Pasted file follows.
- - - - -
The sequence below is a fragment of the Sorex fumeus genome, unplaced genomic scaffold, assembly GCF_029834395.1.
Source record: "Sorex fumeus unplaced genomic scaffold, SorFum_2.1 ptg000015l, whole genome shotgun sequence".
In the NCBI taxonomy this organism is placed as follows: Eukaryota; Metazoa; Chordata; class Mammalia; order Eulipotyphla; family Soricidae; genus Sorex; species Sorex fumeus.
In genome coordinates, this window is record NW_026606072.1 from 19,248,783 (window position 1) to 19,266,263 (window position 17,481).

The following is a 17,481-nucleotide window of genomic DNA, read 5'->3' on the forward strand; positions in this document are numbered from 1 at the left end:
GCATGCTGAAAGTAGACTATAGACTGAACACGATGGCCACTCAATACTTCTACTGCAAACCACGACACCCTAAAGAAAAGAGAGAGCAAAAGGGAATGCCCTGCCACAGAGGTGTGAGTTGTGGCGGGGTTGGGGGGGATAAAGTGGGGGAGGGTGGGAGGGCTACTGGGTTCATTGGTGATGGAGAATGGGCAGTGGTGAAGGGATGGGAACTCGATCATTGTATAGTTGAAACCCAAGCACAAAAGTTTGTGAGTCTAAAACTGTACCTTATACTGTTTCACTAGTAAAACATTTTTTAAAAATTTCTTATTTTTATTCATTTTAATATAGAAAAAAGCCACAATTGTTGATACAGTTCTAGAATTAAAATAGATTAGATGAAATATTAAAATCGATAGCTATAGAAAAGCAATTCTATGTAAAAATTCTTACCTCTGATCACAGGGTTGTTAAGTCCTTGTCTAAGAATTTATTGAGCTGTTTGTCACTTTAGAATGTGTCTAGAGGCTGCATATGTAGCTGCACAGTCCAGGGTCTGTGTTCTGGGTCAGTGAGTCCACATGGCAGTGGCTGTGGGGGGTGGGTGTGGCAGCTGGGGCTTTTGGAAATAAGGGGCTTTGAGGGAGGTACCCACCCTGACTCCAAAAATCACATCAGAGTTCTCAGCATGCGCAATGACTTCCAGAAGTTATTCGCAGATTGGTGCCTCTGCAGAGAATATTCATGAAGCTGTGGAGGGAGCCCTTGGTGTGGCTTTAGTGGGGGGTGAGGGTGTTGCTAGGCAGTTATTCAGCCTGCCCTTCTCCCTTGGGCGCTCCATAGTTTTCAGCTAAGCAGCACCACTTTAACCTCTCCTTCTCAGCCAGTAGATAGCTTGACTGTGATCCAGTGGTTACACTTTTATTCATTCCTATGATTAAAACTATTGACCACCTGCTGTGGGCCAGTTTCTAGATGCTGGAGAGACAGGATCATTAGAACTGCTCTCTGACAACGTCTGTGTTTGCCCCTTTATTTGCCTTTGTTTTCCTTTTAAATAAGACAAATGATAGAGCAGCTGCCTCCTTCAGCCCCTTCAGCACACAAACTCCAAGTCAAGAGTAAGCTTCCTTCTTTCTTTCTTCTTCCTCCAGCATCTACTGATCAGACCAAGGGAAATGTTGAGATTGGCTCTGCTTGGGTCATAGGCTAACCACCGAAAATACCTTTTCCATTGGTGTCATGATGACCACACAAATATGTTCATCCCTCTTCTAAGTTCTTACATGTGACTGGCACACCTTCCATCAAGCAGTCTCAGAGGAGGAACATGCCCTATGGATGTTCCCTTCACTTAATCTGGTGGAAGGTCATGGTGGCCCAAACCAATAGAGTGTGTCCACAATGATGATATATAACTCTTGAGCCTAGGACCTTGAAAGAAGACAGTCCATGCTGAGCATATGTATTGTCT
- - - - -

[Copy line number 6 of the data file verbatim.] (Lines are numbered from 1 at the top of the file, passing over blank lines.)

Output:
GCATGCTGAAAGTAGACTATAGACTGAACACGATGGCCACTCAATACTTCTACTGCAAACCACGACACCCTAAAGAAAAGAGAGAGCAAAAGGGAATGCCCTGCCACAGAGGTGTGAGTTGTGGCGGGGTTGGGGGGGATAAAGTGGGGGAGGGTGGGAGGGCTACTGGGTTCATTGGTGATGGAGAATGGGCAGTGGTGAAGGGATGGGAACTCGATCATTGTATAGTTGAAACCCAAGCACAAAAGTTTGTGAGTCTAAAACTGTACCTTATACTGTTTCACTAGTAAAACATTTTTTAAAAATTTCTTATTTTTATTCATTTTAATATAGAAAAAAGCCACAATTGTTGATACAGTTCTAGAATTAAAATAGATTAGATGAAATATTAAAATCGATAGCTATAGAAAAGCAATTCTATGTAAAAATTCTTACCTCTGATCACAGGGTTGTTAAGTCCTTGTCTAAGAATTTATTGAGCTGTTTGTCACTTTAGAATGTGTCTAGAGGCTGCATATGTAGCTGCACAGTCCAGGGTCTGTGTTCTGGGTCAGTGAGTCCACATGGCAGTGGCTGTGGGGGGTGGGTGTGGCAGCTGGGGCTTTTGGAAATAAGGGGCTTTGAGGGAGGTACCCACCCTGACTCCAAAAATCACATCAGAGTTCTCAGCATGCGCAATGACTTCCAGAAGTTATTCGCAGATTGGTGCCTCTGCAGAGAATATTCATGAAGCTGTGGAGGGAGCCCTTGGTGTGGCTTTAGTGGGGGGTGAGGGTGTTGCTAGGCAGTTATTCAGCCTGCCCTTCTCCCTTGGGCGCTCCATAGTTTTCAGCTAAGCAGCACCACTTTAACCTCTCCTTCTCAGCCAGTAGATAGCTTGACTGTGATCCAGTGGTTACACTTTTATTCATTCCTATGATTAAAACTATTGACCACCTGCTGTGGGCCAGTTTCTAGATGCTGGAGAGACAGGATCATTAGAACTGCTCTCTGACAACGTCTGTGTTTGCCCCTTTATTTGCCTTTGTTTTCCTTTTAAATAAGACAAATGATAGAGCAGCTGCCTCCTTCAGCCCCTTCAGCACACAAACTCCAAGTCAAGAGTAAGCTTCCTTCTTTCTTTCTTCTTCCTCCAGCATCTACTGATCAGACCAAGGGAAATGTTGAGATTGGCTCTGCTTGGGTCATAGGCTAACCACCGAAAATACCTTTTCCATTGGTGTCATGATGACCACACAAATATGTTCATCCCTCTTCTAAGTTCTTACATGTGACTGGCACACCTTCCATCAAGCAGTCTCAGAGGAGGAACATGCCCTATGGATGTTCCCTTCACTTAATCTGGTGGAAGGTCATGGTGGCCCAAACCAATAGAGTGTGTCCACAATGATGATATATAACTCTTGAGCCTAGGACCTTGAAAGAAGACAGTCCATGCTGAGCATATGTATTGTCT